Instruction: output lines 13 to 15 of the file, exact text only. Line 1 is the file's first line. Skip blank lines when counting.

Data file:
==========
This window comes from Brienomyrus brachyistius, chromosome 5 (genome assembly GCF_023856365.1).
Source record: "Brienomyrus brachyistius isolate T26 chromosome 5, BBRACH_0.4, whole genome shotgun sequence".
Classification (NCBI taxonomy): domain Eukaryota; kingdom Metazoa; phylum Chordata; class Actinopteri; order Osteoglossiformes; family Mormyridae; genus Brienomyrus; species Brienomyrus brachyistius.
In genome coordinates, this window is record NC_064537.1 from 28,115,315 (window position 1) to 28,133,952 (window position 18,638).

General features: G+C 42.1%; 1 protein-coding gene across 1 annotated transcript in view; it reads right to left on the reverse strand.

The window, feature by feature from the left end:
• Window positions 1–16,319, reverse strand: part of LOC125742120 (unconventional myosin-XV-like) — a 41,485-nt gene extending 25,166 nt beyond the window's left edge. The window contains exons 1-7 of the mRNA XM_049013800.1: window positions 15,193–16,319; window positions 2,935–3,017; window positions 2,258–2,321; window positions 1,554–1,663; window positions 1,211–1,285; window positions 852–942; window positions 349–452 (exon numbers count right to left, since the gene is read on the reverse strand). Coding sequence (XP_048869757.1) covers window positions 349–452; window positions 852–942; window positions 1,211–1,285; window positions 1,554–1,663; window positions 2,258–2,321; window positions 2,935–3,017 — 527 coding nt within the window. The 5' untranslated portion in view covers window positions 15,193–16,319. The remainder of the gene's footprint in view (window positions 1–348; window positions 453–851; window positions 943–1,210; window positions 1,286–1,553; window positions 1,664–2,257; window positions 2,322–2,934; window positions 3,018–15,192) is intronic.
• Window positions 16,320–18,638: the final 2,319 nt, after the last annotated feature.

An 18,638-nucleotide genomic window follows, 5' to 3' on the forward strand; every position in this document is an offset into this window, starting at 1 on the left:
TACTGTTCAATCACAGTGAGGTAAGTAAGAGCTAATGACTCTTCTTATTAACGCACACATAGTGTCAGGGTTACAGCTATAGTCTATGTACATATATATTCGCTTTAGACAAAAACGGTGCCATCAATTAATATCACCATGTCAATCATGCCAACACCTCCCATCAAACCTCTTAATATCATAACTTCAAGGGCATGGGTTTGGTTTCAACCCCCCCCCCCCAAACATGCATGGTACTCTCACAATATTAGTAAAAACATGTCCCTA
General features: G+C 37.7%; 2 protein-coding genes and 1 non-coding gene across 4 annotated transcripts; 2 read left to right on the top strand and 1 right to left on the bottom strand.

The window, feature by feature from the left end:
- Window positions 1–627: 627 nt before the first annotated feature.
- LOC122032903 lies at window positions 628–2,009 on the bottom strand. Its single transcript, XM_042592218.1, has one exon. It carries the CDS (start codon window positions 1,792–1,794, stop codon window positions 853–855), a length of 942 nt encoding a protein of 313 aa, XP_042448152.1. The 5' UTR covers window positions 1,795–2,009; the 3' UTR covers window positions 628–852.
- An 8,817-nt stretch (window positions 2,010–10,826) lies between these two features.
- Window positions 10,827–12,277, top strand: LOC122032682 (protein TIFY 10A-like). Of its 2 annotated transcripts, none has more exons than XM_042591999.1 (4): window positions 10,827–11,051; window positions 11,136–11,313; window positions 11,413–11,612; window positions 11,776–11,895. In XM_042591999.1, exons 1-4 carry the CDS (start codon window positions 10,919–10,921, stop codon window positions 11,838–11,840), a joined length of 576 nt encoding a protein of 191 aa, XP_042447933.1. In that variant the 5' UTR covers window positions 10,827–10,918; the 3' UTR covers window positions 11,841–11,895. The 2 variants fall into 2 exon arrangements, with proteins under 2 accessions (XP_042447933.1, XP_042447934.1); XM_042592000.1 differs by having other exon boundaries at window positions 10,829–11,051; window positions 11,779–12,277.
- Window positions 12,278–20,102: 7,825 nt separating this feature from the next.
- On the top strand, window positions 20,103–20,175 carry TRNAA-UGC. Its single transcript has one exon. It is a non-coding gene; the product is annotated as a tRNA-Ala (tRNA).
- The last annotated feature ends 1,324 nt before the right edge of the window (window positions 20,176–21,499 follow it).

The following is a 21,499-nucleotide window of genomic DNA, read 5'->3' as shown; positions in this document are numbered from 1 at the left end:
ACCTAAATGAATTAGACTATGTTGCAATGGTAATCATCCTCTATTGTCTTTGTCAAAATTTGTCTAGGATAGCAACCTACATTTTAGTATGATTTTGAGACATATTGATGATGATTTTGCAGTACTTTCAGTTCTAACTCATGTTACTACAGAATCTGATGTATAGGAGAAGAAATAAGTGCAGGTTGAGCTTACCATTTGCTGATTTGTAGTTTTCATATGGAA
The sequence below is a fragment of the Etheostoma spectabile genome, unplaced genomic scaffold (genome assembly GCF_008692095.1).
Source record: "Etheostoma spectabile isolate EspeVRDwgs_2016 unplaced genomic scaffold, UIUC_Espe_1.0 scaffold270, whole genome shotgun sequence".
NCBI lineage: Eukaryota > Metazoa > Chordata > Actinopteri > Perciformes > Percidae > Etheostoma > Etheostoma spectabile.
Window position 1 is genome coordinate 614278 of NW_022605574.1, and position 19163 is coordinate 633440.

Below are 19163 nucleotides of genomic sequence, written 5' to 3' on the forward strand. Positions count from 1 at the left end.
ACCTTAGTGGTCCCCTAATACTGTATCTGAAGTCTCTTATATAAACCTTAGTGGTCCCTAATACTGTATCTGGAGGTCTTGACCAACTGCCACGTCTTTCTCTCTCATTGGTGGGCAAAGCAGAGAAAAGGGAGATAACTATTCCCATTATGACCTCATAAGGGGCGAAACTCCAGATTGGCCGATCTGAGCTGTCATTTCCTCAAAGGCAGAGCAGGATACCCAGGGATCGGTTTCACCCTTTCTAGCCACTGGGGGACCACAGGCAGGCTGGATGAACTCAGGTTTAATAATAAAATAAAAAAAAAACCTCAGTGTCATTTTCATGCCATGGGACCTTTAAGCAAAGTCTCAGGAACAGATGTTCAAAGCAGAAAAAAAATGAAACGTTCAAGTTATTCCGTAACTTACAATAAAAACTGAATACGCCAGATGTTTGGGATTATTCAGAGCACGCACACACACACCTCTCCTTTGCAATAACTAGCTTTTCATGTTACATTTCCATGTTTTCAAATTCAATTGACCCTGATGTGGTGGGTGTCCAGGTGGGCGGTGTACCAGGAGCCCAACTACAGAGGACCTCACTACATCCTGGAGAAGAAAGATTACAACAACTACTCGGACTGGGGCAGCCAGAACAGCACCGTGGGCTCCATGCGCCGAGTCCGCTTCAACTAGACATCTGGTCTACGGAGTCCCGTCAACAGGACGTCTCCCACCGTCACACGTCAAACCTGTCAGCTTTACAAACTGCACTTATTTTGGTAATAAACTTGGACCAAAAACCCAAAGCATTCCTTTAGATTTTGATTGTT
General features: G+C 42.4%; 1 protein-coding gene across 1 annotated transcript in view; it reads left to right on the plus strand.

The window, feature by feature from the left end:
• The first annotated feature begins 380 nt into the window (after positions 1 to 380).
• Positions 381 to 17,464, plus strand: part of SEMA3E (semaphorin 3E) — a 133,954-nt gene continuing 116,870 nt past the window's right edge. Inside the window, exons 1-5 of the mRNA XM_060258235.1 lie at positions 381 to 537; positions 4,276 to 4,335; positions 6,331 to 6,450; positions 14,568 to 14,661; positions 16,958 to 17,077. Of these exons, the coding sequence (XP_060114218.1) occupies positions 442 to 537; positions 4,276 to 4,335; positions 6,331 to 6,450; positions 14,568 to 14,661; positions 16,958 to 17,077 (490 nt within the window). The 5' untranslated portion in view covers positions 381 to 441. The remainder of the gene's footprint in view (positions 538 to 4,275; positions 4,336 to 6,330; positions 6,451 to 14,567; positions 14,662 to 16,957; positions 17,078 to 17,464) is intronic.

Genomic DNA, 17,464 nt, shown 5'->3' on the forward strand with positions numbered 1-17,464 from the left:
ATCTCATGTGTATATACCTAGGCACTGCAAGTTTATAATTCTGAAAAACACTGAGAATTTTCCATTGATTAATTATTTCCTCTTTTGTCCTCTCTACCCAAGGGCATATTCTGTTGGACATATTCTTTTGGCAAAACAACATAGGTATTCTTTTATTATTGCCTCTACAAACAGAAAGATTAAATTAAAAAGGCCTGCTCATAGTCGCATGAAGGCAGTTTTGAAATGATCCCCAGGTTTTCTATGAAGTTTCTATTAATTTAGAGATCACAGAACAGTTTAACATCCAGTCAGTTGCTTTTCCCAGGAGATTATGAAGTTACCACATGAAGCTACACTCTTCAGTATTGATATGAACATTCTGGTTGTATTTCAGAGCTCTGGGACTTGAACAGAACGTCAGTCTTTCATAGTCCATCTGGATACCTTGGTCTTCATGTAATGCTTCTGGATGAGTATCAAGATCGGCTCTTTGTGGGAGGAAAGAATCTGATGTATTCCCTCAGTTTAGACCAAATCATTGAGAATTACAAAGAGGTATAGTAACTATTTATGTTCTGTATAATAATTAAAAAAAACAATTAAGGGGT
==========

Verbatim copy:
- Window positions 1–627: 627 nt before the first annotated feature.
- LOC122032903 lies at window positions 628–2,009 on the bottom strand. Its single transcript, XM_042592218.1, has one exon. It carries the CDS (start codon window positions 1,792–1,794, stop codon window positions 853–855), a length of 942 nt encoding a protein of 313 aa, XP_042448152.1. The 5' UTR covers window positions 1,795–2,009; the 3' UTR covers window positions 628–852.
- An 8,817-nt stretch (window positions 2,010–10,826) lies between these two features.